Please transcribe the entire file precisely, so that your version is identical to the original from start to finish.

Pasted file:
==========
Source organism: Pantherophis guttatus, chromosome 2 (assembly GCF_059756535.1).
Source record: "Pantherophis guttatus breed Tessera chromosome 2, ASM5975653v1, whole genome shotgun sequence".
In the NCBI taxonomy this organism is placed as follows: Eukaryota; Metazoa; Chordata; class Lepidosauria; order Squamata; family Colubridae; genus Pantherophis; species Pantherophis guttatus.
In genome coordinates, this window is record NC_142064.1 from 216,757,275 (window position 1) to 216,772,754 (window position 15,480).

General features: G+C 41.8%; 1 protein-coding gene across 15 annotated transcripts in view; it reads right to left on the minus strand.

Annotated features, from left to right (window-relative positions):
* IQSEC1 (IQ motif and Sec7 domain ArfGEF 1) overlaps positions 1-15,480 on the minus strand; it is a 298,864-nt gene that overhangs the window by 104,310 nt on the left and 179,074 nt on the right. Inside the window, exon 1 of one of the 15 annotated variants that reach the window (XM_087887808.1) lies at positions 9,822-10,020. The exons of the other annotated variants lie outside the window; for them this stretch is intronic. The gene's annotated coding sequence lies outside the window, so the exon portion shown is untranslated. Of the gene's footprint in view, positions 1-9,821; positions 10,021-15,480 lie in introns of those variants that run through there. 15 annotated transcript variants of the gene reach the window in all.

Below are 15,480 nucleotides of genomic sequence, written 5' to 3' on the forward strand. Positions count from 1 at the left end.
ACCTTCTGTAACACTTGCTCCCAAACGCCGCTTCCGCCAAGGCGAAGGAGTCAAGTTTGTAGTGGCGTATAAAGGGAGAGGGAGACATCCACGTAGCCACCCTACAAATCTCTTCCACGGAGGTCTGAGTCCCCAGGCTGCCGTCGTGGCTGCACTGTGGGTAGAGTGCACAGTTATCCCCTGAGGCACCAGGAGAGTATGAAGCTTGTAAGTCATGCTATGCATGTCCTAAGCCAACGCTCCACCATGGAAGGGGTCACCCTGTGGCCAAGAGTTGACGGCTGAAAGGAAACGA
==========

Source organism: Pantherophis guttatus, chromosome 2 (assembly GCF_059756535.1).
Source record: "Pantherophis guttatus breed Tessera chromosome 2, ASM5975653v1, whole genome shotgun sequence".
In the NCBI taxonomy this organism is placed as follows: Eukaryota; Metazoa; Chordata; class Lepidosauria; order Squamata; family Colubridae; genus Pantherophis; species Pantherophis guttatus.
In genome coordinates, this window is record NC_142064.1 from 216,757,275 (window position 1) to 216,772,754 (window position 15,480).

General features: G+C 41.8%; 1 protein-coding gene across 15 annotated transcripts in view; it reads right to left on the minus strand.

Annotated features, from left to right (window-relative positions):
* IQSEC1 (IQ motif and Sec7 domain ArfGEF 1) overlaps positions 1-15,480 on the minus strand; it is a 298,864-nt gene that overhangs the window by 104,310 nt on the left and 179,074 nt on the right. Inside the window, exon 1 of one of the 15 annotated variants that reach the window (XM_087887808.1) lies at positions 9,822-10,020. The exons of the other annotated variants lie outside the window; for them this stretch is intronic. The gene's annotated coding sequence lies outside the window, so the exon portion shown is untranslated. Of the gene's footprint in view, positions 1-9,821; positions 10,021-15,480 lie in introns of those variants that run through there. 15 annotated transcript variants of the gene reach the window in all.

Below are 15,480 nucleotides of genomic sequence, written 5' to 3' on the forward strand. Positions count from 1 at the left end.
ACCTTCTGTAACACTTGCTCCCAAACGCCGCTTCCGCCAAGGCGAAGGAGTCAAGTTTGTAGTGGCGTATAAAGGGAGAGGGAGACATCCACGTAGCCACCCTACAAATCTCTTCCACGGAGGTCTGAGTCCCCAGGCTGCCGTCGTGGCTGCACTGTGGGTAGAGTGCACAGTTATCCCCTGAGGCACCAGGAGAGTATGAAGCTTGTAAGTCATGCTATGCATGTCCTAAGCCAACGCTCCACCATGGAAGGGGTCACCCTGTGGCCAAGAGTTGACGGCTGAAAGGAAACGA